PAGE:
|Title||Start Date & Time||End Date & Time|
|Service Issue Updated: Voicemail Indicator Lights||Wednesday, July 30, 2014 - 12:53pm|
|Service Restored: Student Printing & Scanning Mobile Print||Thursday, August 28, 2014 - 2:02pm||Friday, August 29, 2014 - 10:30am|
Frequently asked questions about CU-Boulder's Wireless Network.
After you select UCB Wireless, open a web browser; you should be automatically redirected to - or you can choose to go to - http://dhcp.colorado.edu. The first time you use the network, you will be asked for your CU Login Name and IdentiKey password to register your computer on the wireless network. (If you do not know your IdentiKey, you can enter your employee ID or Student ID, your date of birth, and the last four digits of your SSN.) To help ensure that only campus affiliates use the CU wireless network, you may be asked to update your registration annually. In the future, users may need to authenticate each time they access the wireless network.
Wireless is available throughout the vast majority of the CU-Boulder campus.
SSID stands for Service Set Identity/Identifier. It is a name that represents which wireless network a user is attached to. This is also called the "Network Name" by some vendors. CU-Boulder's SSID is "UCB Wireless."
Faculty, staff, and students should select UCB Wireless.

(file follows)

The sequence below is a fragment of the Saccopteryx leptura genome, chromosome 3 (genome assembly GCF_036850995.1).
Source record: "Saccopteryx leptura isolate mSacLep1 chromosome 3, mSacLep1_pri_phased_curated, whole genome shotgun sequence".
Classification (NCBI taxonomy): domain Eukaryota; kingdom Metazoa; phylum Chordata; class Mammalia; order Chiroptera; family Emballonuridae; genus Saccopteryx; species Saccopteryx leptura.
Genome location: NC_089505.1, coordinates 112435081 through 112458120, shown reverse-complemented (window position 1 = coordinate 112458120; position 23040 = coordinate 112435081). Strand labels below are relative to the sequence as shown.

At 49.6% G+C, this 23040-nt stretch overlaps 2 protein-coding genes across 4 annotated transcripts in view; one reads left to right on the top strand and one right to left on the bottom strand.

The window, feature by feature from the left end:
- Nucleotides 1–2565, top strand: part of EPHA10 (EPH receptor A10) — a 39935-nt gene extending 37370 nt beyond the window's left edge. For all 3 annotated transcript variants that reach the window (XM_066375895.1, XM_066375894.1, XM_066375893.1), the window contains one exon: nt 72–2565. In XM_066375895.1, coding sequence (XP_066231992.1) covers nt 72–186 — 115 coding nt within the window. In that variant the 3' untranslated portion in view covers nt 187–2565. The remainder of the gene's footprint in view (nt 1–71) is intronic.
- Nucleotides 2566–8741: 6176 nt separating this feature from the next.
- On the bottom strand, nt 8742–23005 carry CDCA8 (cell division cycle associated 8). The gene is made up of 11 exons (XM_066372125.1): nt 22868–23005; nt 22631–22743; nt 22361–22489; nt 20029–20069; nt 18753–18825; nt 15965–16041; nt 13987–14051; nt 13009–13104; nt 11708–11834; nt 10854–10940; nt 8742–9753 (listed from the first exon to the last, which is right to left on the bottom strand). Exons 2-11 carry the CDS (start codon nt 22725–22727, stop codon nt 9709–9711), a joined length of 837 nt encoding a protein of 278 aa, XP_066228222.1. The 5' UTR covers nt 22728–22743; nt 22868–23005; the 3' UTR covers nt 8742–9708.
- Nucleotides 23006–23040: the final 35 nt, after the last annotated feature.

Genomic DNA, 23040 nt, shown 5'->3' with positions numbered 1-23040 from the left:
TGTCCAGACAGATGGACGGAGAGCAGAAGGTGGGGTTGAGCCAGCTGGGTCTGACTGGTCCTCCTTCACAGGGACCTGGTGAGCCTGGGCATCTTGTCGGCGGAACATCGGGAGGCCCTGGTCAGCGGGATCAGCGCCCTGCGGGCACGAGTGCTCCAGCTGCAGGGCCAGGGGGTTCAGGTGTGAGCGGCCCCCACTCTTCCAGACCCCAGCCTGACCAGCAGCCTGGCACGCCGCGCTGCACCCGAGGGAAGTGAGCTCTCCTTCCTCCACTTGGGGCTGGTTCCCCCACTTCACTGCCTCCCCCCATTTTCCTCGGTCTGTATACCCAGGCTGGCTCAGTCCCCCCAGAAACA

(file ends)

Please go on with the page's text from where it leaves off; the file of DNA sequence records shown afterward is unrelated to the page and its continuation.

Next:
Campus visitors should select UCB Guest.
Yes, in particular lab locations. Read more information about remote and wireless printing.
Yes, a guest can use UCB Guest Wireless, but must be sponsored by a CU-Boulder affiliated student, faculty, or staff member. Learn more about UCB guest wireless.
Yes. To learn more, check the UCB Wireless Help documentation.
Wireless network security is a serious issue. Wireless is not only a shared medium, but also a medium that is broadcast via radio waves which means that anyone with a wireless card could monitor your network traffic, including your passwords, account numbers, etc. Thus the data is inherently insecure. In order to protect your data, please ensure it is encrypted using SSL, SSH, or VPN. Read more about IT Security, VPN, and Wireless Security.
Yes, any 2.4GHz or 5GHz device that is near the wireless access point or wireless card can affect performance and may negatively impact your wireless connection. These devices are usually microwave ovens in close range, cordless phones, cameras and other 2.4GHz wireless devices. A non-University of Colorado access point can interfere with the CU wireless network, so it is necessary to coordinate with OIT if you wish to set up a wireless access point. Deployment or installation of your own Wi-Fi access point is prohibited.
Testing done on wireless network devices indicates no confirmed health risks at this time. You should read the health information provided by your wireless card manufacturer and follow their recommendations.
If you are interested in additional information, the FCC has a detailed Radio Frequency Safety FAQ.